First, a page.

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REMEMBERING THE NEGRO LEAGUES

Little Leaguers Get (and Wear) History Lesson

West Pasadena league's Monarchs were named, and attired, to honor their park's namesake, Jackie Robinson.

July 30, 2006|Gary Klein | Times Staff Writer

Amad Andrews wanted his Little League baseball players to don more than a uniform when they took the field at Robinson Park in Pasadena this season.

The coach wanted the 8-, 9- and 10-year-olds to wear a piece of history.

So, rather than opting for the Dodgers, Angels or another common nickname, Andrews turned back the clock and chose the Kansas City Monarchs.

Andrews said his motivation was simple: He wanted to honor Jackie Robinson, who grew up about two blocks from the park that serves as home to the West Pasadena Little League.

He also wanted to educate children about the Hall of Famer's career before he broke baseball's color line with the Brooklyn Dodgers.

For The Record
Los Angeles Times Sunday August 06, 2006 Home Edition Main News Part A Page 2 National Desk 2 inches; 86 words Type of Material: Correction
Negro Leagues: The Sports series on the Negro Leagues included a July 28 article on former team owners that said Alejandro Pompez was the first owner in the league to sign Latin players. In fact, several Latin players had signed with major league teams before Pompez became an owner. Also, a chart on July 30 listed those who made the jump from the Negro League Monarchs to Major League Baseball. Left off was Harold M. Jones, a Monarch who later signed with the Kansas City Athletics.

The timing could not have been better.

Today, 17 players and executives from the black baseball era will be inducted into baseball's Hall of Fame in Cooperstown, N.Y.

About 80% of the 210 kids who play in the West Pasadena Little League are black, according to league President Andre Hunter. When Andrews proposed making his team the Monarchs this season, Hunter said there was no hesitation to implement the idea.

"I felt it was a steppingstone in the right direction not only for the kids' sake but for all the parents and the people in our community," he said. "Now we have everyone asking, 'Who are the Monarchs?' "

That was the first question Andrews' players asked last spring when he told them they would not be the Twins, as they were last season.

"I gave them a little history lesson and they bought into it," said Andrews, 44, who was born and raised in Pasadena. "They're proud to wear the jersey."

On a hot and sunny Saturday afternoon earlier this summer, Monarchs players took a break from a pickup game and spoke about their team. The kids said they felt a connection to players such as Robinson, Satchel Paige and others who played for the Monarchs.

"I feel like I'm playing a long time ago," said Amad Andrews Jr., 9.

Victor Akili Johnson and Jaycee Simpson, both 9, and Tyrek Adams 8, loved the white uniforms that featured red trim and a red KC logo on the front with MONARCHS emblazoned in red across the back. The red KC logo also adorned their white caps.

"They're tight," Tyrek said of the uniforms.

Parents of the players liked the look and the message.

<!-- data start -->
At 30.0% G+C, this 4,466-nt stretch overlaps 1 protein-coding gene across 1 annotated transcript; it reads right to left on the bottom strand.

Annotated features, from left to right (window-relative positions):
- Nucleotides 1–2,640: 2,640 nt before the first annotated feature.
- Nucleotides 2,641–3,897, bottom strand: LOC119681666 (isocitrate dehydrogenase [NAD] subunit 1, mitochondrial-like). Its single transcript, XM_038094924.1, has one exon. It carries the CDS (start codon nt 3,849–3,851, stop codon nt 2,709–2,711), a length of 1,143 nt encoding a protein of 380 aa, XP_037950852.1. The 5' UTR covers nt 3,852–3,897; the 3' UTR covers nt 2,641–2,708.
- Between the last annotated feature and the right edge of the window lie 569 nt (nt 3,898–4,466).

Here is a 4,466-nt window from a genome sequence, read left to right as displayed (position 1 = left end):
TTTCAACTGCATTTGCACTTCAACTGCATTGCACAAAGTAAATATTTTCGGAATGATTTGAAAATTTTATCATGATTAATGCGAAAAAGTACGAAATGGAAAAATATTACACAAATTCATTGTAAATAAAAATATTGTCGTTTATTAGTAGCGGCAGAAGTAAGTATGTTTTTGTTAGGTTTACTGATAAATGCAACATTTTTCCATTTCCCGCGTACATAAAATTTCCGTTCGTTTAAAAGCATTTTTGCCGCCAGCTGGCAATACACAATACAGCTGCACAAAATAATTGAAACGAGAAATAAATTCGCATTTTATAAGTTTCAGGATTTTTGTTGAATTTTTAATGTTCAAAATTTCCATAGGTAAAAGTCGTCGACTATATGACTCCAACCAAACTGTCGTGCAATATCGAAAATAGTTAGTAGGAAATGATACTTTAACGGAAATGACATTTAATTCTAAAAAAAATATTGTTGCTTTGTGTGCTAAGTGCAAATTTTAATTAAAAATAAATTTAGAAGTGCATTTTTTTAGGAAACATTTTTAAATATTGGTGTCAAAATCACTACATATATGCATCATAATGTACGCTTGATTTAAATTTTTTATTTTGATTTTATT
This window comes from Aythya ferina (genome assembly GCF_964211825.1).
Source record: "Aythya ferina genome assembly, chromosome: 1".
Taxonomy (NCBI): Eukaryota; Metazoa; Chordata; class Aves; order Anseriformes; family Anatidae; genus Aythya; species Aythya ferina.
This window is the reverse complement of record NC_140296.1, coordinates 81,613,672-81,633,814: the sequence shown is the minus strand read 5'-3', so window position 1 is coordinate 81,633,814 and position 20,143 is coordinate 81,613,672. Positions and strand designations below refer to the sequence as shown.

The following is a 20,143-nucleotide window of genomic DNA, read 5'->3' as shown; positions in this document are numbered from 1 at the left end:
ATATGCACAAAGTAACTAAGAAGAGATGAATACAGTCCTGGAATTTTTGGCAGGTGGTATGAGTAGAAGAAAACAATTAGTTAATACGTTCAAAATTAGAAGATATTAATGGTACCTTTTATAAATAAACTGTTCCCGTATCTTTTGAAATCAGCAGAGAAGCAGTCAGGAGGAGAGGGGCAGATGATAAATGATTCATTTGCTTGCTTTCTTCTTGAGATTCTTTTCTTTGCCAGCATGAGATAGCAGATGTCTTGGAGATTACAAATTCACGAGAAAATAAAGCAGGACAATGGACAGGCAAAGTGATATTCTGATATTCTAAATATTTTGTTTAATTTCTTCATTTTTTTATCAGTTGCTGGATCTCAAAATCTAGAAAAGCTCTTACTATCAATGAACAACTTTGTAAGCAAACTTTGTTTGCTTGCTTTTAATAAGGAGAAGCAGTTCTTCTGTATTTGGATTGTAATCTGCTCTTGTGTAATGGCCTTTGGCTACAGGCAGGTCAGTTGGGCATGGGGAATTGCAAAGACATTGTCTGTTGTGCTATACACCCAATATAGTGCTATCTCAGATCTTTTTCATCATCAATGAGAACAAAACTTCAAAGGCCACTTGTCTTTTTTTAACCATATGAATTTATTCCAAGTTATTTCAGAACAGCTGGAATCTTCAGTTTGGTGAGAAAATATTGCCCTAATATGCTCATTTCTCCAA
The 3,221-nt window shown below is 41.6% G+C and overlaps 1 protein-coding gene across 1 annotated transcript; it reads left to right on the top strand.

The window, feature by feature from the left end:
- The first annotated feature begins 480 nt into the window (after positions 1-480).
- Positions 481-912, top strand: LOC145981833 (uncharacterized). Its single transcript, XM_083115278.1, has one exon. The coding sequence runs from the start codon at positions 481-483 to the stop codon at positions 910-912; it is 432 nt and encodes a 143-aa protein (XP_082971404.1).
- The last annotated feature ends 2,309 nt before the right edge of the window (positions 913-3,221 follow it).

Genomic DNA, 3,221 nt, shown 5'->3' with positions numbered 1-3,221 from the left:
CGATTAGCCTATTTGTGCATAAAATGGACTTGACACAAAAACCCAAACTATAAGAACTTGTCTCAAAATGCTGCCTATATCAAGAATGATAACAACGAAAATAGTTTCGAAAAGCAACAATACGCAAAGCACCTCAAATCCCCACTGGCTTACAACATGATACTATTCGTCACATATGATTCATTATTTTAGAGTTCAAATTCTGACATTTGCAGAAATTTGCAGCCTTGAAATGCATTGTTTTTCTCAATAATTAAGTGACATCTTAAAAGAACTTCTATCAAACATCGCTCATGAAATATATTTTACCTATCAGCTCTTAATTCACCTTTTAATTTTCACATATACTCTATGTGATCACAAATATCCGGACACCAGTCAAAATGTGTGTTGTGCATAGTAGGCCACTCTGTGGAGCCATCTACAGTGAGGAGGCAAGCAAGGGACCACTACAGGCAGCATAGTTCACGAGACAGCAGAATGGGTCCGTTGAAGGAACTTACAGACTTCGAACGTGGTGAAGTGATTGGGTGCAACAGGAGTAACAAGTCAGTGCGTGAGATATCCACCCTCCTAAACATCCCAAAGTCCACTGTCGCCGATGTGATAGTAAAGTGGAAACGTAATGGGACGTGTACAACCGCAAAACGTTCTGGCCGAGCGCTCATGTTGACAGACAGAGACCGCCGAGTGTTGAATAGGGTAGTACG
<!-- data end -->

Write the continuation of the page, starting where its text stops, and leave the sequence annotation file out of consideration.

"It helps them remember where we came from, what we were involved in in history," said Tyra Adams, Tyrek's mother.

Throughout the season, teams from West Pasadena and other leagues peppered Andrews and his players with questions about the Monarchs.

Hunter, the league president, said reaction has been so positive, West Pasadena next season might add the Brooklyn Dodgers as further homage to Robinson and possibly the Homestead Grays as a tip of the cap to another noteworthy Negro leagues team.

Larry Root, a longtime West Pasadena Little League administrator, is all for it.

"Sometimes, to do history justice, you have to bring it into the present," Root said. "A lot of times, history dies unless you bring it to the forefront."

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Monarchs to the majors

After Jackie Robinson broke baseball's color barrier with the Dodgers in 1947, his former Negro league team continued to be the major leagues' favorite source for African American talent. The Kansas City Monarchs sent 18 players to the majors, more than any other Negro league team. The Monarchs in the majors:

*--* Player Pos. MLB club MLB debut Jackie Robinson 1B Brooklyn Dodgers April 15, 1947 Hank Thompson 2B St. Louis Browns July 17, 1947 Williard Brown OF St. Louis Browns July 19, 1947 Satchel Paige P Cleveland Indians July 9, 1948 Connie Johnson P Chicago White Sox April 17, 1953 Ernie Banks SS Chicago Cubs Sept. 17, 1953 Gene Baker 2B Chicago Cubs Sept. 20, 1953 Curt Roberts 2B Pittsburgh Pirates April 13, 1954 Elston Howard C New York Yankees April 14, 1955 Bob Thurman OF Cincinnati Reds April 14, 1955 Frank Barnes P St. Louis Cardinals Sept. 22, 1957 Pancho Herrera 1B Philadelphia Phillies April 15, 1958 Hank Mason P Philadelphia Phillies Sept. 12, 1958 George Altman OF Chicago Cubs April 11, 1959 Lou Johnson OF Chicago Cubs April 17, 1960 Walt Bond OF Cleveland Indians April 19, 1960 J.C. Hartman SS Houston Colt .45s July 21, 1962 Ike Brown OF Detroit Tigers June 17, 1969

*--*

Source: The Negro Leagues Book

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